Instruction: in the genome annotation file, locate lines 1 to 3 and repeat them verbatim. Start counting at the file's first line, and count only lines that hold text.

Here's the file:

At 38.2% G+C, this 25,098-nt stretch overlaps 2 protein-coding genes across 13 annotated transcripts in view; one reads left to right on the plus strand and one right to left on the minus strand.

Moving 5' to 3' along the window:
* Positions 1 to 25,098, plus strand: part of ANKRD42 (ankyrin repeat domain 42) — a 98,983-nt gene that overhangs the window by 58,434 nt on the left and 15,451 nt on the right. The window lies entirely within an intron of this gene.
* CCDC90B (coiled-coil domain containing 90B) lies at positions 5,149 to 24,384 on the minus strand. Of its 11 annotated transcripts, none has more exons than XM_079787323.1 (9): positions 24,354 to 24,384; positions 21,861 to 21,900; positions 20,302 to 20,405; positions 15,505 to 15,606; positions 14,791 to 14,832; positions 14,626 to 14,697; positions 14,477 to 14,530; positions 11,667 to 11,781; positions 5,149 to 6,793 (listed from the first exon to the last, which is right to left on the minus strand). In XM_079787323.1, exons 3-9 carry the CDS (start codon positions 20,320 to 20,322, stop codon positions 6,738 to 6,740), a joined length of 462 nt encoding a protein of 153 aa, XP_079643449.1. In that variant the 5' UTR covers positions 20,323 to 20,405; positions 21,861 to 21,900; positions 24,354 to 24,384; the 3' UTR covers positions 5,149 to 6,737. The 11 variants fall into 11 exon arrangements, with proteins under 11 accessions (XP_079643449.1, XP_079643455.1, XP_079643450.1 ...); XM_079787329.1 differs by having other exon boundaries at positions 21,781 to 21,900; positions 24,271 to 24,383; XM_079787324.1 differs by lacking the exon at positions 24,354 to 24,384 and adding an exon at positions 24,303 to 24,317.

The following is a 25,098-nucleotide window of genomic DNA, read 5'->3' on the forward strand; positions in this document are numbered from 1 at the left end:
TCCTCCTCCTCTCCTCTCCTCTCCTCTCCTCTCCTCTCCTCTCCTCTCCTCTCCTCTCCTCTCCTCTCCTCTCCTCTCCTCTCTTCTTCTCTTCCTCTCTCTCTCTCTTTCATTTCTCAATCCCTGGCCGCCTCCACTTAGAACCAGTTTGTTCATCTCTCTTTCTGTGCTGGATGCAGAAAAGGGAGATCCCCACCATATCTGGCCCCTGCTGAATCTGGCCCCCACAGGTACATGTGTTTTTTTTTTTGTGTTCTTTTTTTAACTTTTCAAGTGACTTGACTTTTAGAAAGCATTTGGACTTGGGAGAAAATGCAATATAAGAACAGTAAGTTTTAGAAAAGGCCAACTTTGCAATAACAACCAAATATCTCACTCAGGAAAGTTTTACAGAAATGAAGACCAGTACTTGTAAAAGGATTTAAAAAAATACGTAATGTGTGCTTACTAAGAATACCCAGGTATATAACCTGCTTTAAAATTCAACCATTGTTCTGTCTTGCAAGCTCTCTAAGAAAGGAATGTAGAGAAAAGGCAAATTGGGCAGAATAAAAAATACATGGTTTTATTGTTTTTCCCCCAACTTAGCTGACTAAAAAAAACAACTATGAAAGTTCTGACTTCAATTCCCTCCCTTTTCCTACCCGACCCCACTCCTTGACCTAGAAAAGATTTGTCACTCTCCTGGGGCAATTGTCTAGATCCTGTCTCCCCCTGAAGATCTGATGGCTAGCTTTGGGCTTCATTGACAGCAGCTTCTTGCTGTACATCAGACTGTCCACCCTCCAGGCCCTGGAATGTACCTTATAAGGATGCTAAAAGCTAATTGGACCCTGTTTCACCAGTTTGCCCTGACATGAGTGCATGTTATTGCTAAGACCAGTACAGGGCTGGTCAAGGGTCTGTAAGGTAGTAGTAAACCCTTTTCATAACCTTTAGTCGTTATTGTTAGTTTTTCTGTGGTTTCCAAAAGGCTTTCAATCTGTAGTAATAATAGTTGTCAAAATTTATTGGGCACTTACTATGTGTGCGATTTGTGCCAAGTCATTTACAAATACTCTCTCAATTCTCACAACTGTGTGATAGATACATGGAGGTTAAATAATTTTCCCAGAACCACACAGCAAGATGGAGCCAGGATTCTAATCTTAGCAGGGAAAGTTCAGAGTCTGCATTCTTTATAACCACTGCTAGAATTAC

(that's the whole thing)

At 38.2% G+C, this 25,098-nt stretch overlaps 2 protein-coding genes across 13 annotated transcripts in view; one reads left to right on the plus strand and one right to left on the minus strand.

Moving 5' to 3' along the window:
* Positions 1 to 25,098, plus strand: part of ANKRD42 (ankyrin repeat domain 42) — a 98,983-nt gene that overhangs the window by 58,434 nt on the left and 15,451 nt on the right. The window lies entirely within an intron of this gene.